You may well have heard of crowdfunding initiative Unbound but in case you haven’t, here’s some of the books they’ve had particular success with: Letters of Note, Booker Prize longlisted The Wake and the forthcoming essay collection The Good Immigrant, partially funded by JK Rowling. They’re also very good at funding books which are less likely to find a traditional publisher but are important, covering topics that might not otherwise be written about; Alice Jolly’s Dead Babies and Seaside Towns, for instance. Rachael de Moravia’s book, News from the Home Front, fits into this category. How often have you read about the role of an RAF wife? No, me neither.
Having heard about de Moravia’s book on Twitter, I contributed to the funding but, because I’m nosy and couldn’t wait for it to be funded to find out more, I contacted Rachael to see if I could ask some questions about the project. Here’s my questions and her replies:
Why did you decide to write about being a military wife?
I never intended to. I’ve never mentioned the military or my connection with it in anything I’ve written. I realised years ago that there are many unfair but widely held stereotypes about military wives that have made me uncomfortable or angry or sad, so I simply stopped mentioning it to new people I met. I was also bored of being asked ‘who is your husband, and what does he do?’ because no one expects military wives to be anything other than military wives.
A few years ago I was at publishing event and was chatting to an editor from one of the big, well-respected publishing houses. We were talking for ages about literature, art, Italy, all sorts – one of those fun and fascinating conversations you remember for ages afterwards and smile when you recollect it. Then someone came along and said, ‘I see you’ve met Rachael – did you know she’s a military wife?’ and the editor I was talking with stopped, shifted about a bit, and said, ‘Really? I’m not sure I would know what to say to a military wife. Do you bake?’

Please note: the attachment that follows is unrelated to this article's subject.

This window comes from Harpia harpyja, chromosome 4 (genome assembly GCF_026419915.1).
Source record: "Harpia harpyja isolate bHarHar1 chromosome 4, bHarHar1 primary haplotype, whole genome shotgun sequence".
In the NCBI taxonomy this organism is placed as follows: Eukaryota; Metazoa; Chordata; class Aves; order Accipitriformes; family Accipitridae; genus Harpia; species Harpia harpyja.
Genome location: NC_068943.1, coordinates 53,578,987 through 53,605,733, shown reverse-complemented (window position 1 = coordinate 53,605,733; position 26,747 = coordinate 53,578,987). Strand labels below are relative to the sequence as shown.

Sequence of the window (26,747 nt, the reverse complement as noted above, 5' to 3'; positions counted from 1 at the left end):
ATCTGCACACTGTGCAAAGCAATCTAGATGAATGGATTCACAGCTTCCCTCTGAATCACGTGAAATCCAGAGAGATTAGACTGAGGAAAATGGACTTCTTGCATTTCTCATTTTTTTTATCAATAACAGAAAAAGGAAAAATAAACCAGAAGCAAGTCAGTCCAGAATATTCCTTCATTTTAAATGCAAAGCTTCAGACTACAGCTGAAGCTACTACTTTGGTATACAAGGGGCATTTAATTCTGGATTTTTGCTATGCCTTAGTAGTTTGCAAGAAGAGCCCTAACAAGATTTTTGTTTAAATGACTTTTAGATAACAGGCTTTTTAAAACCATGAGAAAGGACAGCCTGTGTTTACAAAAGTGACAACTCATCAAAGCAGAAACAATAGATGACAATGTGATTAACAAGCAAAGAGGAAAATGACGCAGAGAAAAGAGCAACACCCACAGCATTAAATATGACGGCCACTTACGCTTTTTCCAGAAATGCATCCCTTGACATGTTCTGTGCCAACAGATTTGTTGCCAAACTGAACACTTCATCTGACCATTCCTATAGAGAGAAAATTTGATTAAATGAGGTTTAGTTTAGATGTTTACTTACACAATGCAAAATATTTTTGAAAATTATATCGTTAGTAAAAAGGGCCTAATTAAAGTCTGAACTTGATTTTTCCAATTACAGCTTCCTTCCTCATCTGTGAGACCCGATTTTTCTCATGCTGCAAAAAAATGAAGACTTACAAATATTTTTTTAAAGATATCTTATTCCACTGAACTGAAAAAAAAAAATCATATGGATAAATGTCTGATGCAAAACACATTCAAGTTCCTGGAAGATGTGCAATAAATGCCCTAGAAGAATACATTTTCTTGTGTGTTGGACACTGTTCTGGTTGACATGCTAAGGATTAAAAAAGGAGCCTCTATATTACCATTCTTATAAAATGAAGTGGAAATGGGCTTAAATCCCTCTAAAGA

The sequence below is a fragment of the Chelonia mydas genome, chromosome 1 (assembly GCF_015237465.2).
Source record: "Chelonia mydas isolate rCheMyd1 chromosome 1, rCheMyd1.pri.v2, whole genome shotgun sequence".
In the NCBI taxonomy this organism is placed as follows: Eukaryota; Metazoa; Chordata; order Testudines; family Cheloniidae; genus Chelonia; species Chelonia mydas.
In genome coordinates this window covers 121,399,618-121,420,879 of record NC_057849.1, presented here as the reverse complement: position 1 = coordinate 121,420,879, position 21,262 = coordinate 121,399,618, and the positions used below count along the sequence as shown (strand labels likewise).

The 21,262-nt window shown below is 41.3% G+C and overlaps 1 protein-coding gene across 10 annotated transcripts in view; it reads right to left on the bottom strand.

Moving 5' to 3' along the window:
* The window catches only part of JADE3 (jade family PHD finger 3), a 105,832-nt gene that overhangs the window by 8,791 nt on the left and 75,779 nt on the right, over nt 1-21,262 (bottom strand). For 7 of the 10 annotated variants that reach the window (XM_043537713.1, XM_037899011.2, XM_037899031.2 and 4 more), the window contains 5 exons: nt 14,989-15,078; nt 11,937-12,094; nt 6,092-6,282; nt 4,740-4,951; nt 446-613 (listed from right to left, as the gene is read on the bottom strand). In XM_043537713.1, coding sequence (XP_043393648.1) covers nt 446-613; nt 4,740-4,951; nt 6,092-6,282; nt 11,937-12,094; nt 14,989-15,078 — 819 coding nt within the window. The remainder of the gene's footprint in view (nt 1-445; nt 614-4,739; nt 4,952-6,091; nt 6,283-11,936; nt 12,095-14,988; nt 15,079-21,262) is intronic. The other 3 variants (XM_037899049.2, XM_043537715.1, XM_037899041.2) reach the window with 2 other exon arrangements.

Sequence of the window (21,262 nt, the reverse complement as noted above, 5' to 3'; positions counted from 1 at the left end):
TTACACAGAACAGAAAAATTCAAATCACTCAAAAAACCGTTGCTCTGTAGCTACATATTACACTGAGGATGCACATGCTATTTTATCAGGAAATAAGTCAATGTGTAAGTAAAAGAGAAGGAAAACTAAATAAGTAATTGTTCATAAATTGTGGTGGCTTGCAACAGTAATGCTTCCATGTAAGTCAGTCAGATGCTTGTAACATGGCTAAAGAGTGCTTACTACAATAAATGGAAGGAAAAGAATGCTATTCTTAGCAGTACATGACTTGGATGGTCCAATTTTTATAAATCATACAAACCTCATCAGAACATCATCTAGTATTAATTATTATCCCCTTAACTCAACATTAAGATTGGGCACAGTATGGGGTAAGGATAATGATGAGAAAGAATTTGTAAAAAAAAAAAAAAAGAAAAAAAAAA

Her sudden- almost violent- change in attitude really threw me, and it made me even more aware of keeping my private (military) life separate from my professional (writing) life. I was worried that these pernicious stereotypes would limit me, define me. And this is really what I wanted to explore in the book: why, in the 21st century, should a woman’s husband’s job define her; and how do you retain independence with the weight of all these years of out-dated, traditional expectations and lazy stereotypes stacked against you.
It was extraordinary when Unbound launched the crowdfunding campaign for NEWS FROM THE HOME FRONT a couple of weeks ago and Scott Pack (associate editor at Unbound) tweeted about my life as an RAF wife. I received so many messages following that tweet from people saying how shocked and surprised they were, how unexpected it was, how they had no idea I was a military wife. Defying and disrupting expectations is one of the vital things art does, so I’m glad this project has achieved this, if it achieves nothing else.
How do you sustain a career, a marriage and a family whilst coping with your husband being absent for long periods and having to move house regularly?
I’m not sure. And I certainly don’t do it very well. I’m constantly anxious, and feel guilty all the time. I don’t sleep much. I used to be organised and disciplined and did everything properly. Now I prioritise clean clothes and fresh food for the children; getting everyone to bed and to school on time; my university work and my writing. I don’t do anything else. That’s as much as I can manage. My husband currently works at a base three hours away, so during the week I’m on my own, and when he works weekend shifts or is away on an exercise or on deployment I’m on my own for weeks or months.
At the moment we live fairly close to family, which is a great help, but we have lived 500 miles away from family support. Military welfare is patchy to non-existent, and in the book I discuss the Armed Forces Covenant, which is designed to look after military families, but which (according to one local authority I spoke to about school places) ‘is completely ineffectual, not worth the paper it’s written on, and we don’t uphold it’.
I won’t go into too much detail now, but I’m fairly Knausgaard in the book when it comes to the minutiae of daily life, and the relentlessness of being a parent. It’s isolating and tiring. I’m sad most of the time because I miss Jon. He’s incredibly clever, sensible and funny, and he’s a great foil for me. I just wish we could be together more often.
I also regret that I’m not very good at keeping in touch with people. I’m thinking of writing a dedication in the front of the book, something like: